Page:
The other batch is owned by Martin Schøyen, a collector from Norway. The texts from those fragments are described in the book “Gleanings from the Caves: Dead Sea Scrolls and Artifacts from The Schøyen Collection”. The book also describes other artifacts that were found that are related to the scrolls, including a linen wrapper inside which one of the Dead Sea Scrolls was found.
Schøyen, who has been collecting antiquities since 1986, tracked down scroll fragments that were for sale by different dealers, from a Swiss family collection, from descendants of collectors and tourists who had purchased scrolls from the original Bethlehem dealer in the 1950s and from researchers who had worked in the Qumran caves as students in 1948 and received the fragments as gifts from a bishop who supported the work.
Schøyen has amassed a collection of approximately 115 fragments from around 27 different scrolls. He says that some come from other caves in the Judean Desert while others come from Caves 1, 4 and 11 at Qumran.
The scrolls contain some of the oldest writings of the Old Testament which are written exactly as modern Bible readers know them today. They include fragments from the Five Books of Moses as well as from the Judges, Prophets, Kings and more.
Some of the most noteworthy finds include the following:
Book of Nehemiah
The Museum of the Bible holds a fragment from the Book of Nehemiah (Nehemiah 2:13-16), a prophet who rallied the Children of Israel during their Babylonian exile. Nechemiah arose at a time that Persia had conquered the Babylonian Empire and had given the Jews permission to return to Jerusalem.
In the fragment, Nehemiah wrote of the gates of Jerusalem as having been “consumed by fire” and starts work on rebuilding them.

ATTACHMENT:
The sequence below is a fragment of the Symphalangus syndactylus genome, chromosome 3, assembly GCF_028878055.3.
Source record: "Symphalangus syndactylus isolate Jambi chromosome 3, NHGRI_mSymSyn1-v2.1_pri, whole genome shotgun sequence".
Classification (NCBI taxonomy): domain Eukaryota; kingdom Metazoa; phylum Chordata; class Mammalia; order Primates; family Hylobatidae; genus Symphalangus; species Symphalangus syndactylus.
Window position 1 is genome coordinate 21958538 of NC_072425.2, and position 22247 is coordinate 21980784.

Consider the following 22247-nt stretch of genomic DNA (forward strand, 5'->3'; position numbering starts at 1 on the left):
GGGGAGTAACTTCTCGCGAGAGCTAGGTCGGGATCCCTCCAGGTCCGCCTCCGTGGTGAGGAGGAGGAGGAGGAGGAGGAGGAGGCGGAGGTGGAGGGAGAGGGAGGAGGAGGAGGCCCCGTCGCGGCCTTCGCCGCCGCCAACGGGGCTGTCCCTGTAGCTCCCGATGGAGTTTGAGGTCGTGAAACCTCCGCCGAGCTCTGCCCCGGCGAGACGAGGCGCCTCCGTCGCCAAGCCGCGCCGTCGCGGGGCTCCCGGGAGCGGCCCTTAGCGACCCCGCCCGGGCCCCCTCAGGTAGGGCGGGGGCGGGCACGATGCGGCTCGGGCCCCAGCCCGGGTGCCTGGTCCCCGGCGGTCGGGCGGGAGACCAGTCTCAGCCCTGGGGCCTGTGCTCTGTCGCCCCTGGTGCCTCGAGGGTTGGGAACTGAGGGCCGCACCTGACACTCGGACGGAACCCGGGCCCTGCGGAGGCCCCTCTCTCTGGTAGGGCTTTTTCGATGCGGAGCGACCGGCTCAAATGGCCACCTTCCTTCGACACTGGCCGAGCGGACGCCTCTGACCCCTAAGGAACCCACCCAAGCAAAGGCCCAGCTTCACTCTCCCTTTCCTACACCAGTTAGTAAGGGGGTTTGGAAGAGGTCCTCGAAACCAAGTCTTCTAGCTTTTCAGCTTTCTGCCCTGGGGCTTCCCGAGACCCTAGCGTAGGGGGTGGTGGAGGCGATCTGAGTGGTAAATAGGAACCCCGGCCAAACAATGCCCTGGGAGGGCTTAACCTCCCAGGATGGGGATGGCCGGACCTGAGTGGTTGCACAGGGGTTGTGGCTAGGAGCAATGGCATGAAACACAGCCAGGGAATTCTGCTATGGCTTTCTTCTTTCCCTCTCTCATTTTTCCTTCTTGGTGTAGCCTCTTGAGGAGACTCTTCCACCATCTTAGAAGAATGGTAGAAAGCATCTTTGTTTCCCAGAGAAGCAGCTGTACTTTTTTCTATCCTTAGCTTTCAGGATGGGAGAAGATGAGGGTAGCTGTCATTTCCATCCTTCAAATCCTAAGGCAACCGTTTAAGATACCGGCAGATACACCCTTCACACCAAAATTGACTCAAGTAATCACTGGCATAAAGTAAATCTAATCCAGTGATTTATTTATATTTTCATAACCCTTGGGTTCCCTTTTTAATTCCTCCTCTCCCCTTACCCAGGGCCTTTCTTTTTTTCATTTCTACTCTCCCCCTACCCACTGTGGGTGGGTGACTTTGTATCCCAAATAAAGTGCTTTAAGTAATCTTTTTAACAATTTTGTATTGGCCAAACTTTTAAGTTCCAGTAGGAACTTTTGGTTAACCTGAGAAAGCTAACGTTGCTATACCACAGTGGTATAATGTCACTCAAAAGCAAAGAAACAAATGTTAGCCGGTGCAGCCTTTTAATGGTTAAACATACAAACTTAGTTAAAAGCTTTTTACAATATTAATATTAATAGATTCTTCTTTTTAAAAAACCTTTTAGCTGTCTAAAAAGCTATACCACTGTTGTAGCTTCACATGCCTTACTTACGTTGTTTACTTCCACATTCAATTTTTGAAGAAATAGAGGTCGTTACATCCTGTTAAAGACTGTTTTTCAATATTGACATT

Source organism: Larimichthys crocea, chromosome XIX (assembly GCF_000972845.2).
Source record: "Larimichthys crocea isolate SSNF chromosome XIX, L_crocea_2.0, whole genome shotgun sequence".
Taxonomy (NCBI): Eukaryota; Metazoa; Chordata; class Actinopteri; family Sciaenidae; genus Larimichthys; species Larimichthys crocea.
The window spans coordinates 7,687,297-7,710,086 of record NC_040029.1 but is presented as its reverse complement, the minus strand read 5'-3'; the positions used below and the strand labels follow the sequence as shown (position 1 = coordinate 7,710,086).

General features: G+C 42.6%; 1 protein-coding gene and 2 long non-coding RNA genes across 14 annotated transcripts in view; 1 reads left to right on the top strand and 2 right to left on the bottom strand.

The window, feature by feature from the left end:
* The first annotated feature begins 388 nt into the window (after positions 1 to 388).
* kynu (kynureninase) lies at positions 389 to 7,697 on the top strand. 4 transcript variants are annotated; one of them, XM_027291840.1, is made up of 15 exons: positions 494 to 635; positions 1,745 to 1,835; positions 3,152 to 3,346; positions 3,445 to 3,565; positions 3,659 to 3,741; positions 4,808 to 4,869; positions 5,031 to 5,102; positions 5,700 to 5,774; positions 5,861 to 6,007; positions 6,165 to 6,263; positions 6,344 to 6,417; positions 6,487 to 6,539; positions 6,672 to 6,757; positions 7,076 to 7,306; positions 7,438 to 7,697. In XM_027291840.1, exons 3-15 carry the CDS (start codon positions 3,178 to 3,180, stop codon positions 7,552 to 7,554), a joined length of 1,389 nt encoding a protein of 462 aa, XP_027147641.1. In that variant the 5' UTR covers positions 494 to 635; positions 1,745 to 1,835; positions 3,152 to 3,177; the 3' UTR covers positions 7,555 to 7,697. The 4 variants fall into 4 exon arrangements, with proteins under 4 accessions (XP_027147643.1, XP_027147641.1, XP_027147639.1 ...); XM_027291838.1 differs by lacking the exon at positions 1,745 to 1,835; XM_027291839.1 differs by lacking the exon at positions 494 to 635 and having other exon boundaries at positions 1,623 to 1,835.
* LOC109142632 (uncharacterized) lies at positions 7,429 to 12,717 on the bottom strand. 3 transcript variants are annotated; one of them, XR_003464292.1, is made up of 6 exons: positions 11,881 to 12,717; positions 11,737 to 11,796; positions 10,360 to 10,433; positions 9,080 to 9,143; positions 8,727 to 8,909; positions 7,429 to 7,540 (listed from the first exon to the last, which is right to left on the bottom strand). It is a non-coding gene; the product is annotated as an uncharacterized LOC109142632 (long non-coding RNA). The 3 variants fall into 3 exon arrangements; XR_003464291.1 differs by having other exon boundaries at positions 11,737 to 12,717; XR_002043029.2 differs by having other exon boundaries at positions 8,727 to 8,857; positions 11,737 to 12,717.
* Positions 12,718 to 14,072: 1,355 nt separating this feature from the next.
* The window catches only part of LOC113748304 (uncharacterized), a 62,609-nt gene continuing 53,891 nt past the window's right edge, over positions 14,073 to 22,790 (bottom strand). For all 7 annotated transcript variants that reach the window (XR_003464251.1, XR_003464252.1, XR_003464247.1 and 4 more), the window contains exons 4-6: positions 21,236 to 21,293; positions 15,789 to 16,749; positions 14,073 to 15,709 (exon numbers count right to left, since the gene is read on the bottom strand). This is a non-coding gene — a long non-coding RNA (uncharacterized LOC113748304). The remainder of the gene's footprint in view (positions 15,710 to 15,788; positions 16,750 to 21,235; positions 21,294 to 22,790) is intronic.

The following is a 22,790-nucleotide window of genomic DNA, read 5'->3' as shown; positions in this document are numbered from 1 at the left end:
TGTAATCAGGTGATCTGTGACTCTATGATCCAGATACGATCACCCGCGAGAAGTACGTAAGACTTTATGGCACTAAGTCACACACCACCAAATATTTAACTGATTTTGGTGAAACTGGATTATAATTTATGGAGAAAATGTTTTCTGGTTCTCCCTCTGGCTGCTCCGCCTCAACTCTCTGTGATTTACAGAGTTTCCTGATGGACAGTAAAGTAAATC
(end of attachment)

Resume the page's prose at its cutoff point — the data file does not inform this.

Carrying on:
Martin G. Abegg Jr., a professor at Trinity Western University who led the team that analyzed the fragment wrote in the book Dead Sea Scrolls Fragments in the Museum Collection, “It is assumed to come from Cave 4 [at Qumran], but in the final analysis it must be said that the provenance of the fragment remains unknown.”
Book of Leviticus
A highlight of the Schøyen Collection is a fragment containing part of the Book of Leviticus. The fragment text is that of Leviticus 1:1-8, where God promises that if the Children of Israel observe the Ten Commandments and the Sabbath, they will be rewarded.
“If you walk according to my laws, and keep my commandments and implement them, then I will grant your rains in their season, so that the earth shall yield its produce and the trees of the field their fruit,” part of the fragment reads (translation by Torleif Elgvin).
“I will grant peace in the land, and you shall lie down untroubled by anyone; and I will exterminate vicious beasts from the land, and no sword shall cross your land,” the fragment continues. “I will look with favour upon you, and make you fertile and multiply you.”
Schøyen published a note from William Kando saying that the Leviticus scroll fragment was once owned by his father who got it from Bedouin in 1952 or 1953 and it was sold, along with other fragments, to a customer in Zurich in 1956.
As we said….this is just the tip of the iceberg. The amount of fragments discovered or, as yet undiscovered, is unknown. Surely, there will be updates on this subject in the near, and continue into the distant, future.